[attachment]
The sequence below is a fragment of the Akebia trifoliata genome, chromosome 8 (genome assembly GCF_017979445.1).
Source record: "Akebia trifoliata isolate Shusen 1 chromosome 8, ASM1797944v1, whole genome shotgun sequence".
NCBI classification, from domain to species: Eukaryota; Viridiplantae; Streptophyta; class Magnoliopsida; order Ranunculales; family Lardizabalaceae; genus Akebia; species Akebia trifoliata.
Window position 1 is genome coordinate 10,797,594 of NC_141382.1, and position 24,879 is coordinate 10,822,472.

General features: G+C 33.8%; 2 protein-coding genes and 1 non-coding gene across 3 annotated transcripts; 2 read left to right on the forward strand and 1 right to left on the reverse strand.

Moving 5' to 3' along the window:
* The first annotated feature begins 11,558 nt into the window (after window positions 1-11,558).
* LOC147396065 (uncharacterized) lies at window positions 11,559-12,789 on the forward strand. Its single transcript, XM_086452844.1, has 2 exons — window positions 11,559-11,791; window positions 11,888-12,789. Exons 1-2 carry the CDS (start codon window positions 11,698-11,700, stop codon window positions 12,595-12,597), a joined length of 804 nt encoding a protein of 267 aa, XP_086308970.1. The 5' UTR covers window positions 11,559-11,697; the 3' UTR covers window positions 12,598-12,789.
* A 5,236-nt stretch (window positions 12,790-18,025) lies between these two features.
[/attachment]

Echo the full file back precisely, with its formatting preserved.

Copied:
The sequence below is a fragment of the Akebia trifoliata genome, chromosome 8 (genome assembly GCF_017979445.1).
Source record: "Akebia trifoliata isolate Shusen 1 chromosome 8, ASM1797944v1, whole genome shotgun sequence".
NCBI classification, from domain to species: Eukaryota; Viridiplantae; Streptophyta; class Magnoliopsida; order Ranunculales; family Lardizabalaceae; genus Akebia; species Akebia trifoliata.
Window position 1 is genome coordinate 10,797,594 of NC_141382.1, and position 24,879 is coordinate 10,822,472.

General features: G+C 33.8%; 2 protein-coding genes and 1 non-coding gene across 3 annotated transcripts; 2 read left to right on the forward strand and 1 right to left on the reverse strand.

Moving 5' to 3' along the window:
* The first annotated feature begins 11,558 nt into the window (after window positions 1-11,558).
* LOC147396065 (uncharacterized) lies at window positions 11,559-12,789 on the forward strand. Its single transcript, XM_086452844.1, has 2 exons — window positions 11,559-11,791; window positions 11,888-12,789. Exons 1-2 carry the CDS (start codon window positions 11,698-11,700, stop codon window positions 12,595-12,597), a joined length of 804 nt encoding a protein of 267 aa, XP_086308970.1. The 5' UTR covers window positions 11,559-11,697; the 3' UTR covers window positions 12,598-12,789.
* A 5,236-nt stretch (window positions 12,790-18,025) lies between these two features.